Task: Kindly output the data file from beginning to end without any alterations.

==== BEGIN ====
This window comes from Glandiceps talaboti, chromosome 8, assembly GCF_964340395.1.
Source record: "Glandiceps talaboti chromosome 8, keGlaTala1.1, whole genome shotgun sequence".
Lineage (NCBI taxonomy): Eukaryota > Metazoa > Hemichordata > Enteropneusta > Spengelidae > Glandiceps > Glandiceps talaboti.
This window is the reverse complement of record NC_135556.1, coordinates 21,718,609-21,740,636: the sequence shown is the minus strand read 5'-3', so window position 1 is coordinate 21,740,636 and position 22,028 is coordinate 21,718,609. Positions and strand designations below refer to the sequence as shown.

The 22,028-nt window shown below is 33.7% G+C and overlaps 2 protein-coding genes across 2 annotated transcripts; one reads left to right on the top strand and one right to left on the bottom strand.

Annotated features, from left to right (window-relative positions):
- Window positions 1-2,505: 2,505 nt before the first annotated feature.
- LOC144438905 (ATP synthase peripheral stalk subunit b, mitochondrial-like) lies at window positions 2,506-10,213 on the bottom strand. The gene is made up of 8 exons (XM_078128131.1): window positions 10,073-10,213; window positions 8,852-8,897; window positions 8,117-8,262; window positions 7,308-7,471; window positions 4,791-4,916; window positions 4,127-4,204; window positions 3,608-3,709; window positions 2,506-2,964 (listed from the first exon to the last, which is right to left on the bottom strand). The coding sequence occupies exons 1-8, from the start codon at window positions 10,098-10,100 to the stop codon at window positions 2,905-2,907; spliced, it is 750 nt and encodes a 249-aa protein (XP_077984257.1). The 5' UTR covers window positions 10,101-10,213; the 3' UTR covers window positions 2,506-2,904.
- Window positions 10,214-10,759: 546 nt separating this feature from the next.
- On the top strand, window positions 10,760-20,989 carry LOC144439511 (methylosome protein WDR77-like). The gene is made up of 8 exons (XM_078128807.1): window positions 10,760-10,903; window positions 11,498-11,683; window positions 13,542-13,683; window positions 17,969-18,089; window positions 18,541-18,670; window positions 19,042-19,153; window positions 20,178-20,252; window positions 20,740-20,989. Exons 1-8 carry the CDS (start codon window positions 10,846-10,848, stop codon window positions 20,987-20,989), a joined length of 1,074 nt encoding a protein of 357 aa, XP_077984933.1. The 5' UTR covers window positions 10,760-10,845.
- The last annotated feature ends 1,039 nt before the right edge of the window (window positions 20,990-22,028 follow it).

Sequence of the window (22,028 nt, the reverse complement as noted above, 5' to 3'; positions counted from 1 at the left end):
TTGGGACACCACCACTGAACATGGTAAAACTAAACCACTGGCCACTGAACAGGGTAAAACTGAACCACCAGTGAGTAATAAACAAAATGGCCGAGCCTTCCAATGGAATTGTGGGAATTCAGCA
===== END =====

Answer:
This window comes from Glandiceps talaboti, chromosome 8, assembly GCF_964340395.1.
Source record: "Glandiceps talaboti chromosome 8, keGlaTala1.1, whole genome shotgun sequence".
Lineage (NCBI taxonomy): Eukaryota > Metazoa > Hemichordata > Enteropneusta > Spengelidae > Glandiceps > Glandiceps talaboti.
This window is the reverse complement of record NC_135556.1, coordinates 21,718,609-21,740,636: the sequence shown is the minus strand read 5'-3', so window position 1 is coordinate 21,740,636 and position 22,028 is coordinate 21,718,609. Positions and strand designations below refer to the sequence as shown.

The 22,028-nt window shown below is 33.7% G+C and overlaps 2 protein-coding genes across 2 annotated transcripts; one reads left to right on the top strand and one right to left on the bottom strand.

Annotated features, from left to right (window-relative positions):
- Window positions 1-2,505: 2,505 nt before the first annotated feature.
- LOC144438905 (ATP synthase peripheral stalk subunit b, mitochondrial-like) lies at window positions 2,506-10,213 on the bottom strand. The gene is made up of 8 exons (XM_078128131.1): window positions 10,073-10,213; window positions 8,852-8,897; window positions 8,117-8,262; window positions 7,308-7,471; window positions 4,791-4,916; window positions 4,127-4,204; window positions 3,608-3,709; window positions 2,506-2,964 (listed from the first exon to the last, which is right to left on the bottom strand). The coding sequence occupies exons 1-8, from the start codon at window positions 10,098-10,100 to the stop codon at window positions 2,905-2,907; spliced, it is 750 nt and encodes a 249-aa protein (XP_077984257.1). The 5' UTR covers window positions 10,101-10,213; the 3' UTR covers window positions 2,506-2,904.
- Window positions 10,214-10,759: 546 nt separating this feature from the next.
- On the top strand, window positions 10,760-20,989 carry LOC144439511 (methylosome protein WDR77-like). The gene is made up of 8 exons (XM_078128807.1): window positions 10,760-10,903; window positions 11,498-11,683; window positions 13,542-13,683; window positions 17,969-18,089; window positions 18,541-18,670; window positions 19,042-19,153; window positions 20,178-20,252; window positions 20,740-20,989. Exons 1-8 carry the CDS (start codon window positions 10,846-10,848, stop codon window positions 20,987-20,989), a joined length of 1,074 nt encoding a protein of 357 aa, XP_077984933.1. The 5' UTR covers window positions 10,760-10,845.
- The last annotated feature ends 1,039 nt before the right edge of the window (window positions 20,990-22,028 follow it).

Sequence of the window (22,028 nt, the reverse complement as noted above, 5' to 3'; positions counted from 1 at the left end):
TTGGGACACCACCACTGAACATGGTAAAACTAAACCACTGGCCACTGAACAGGGTAAAACTGAACCACCAGTGAGTAATAAACAAAATGGCCGAGCCTTCCAATGGAATTGTGGGAATTCAGCA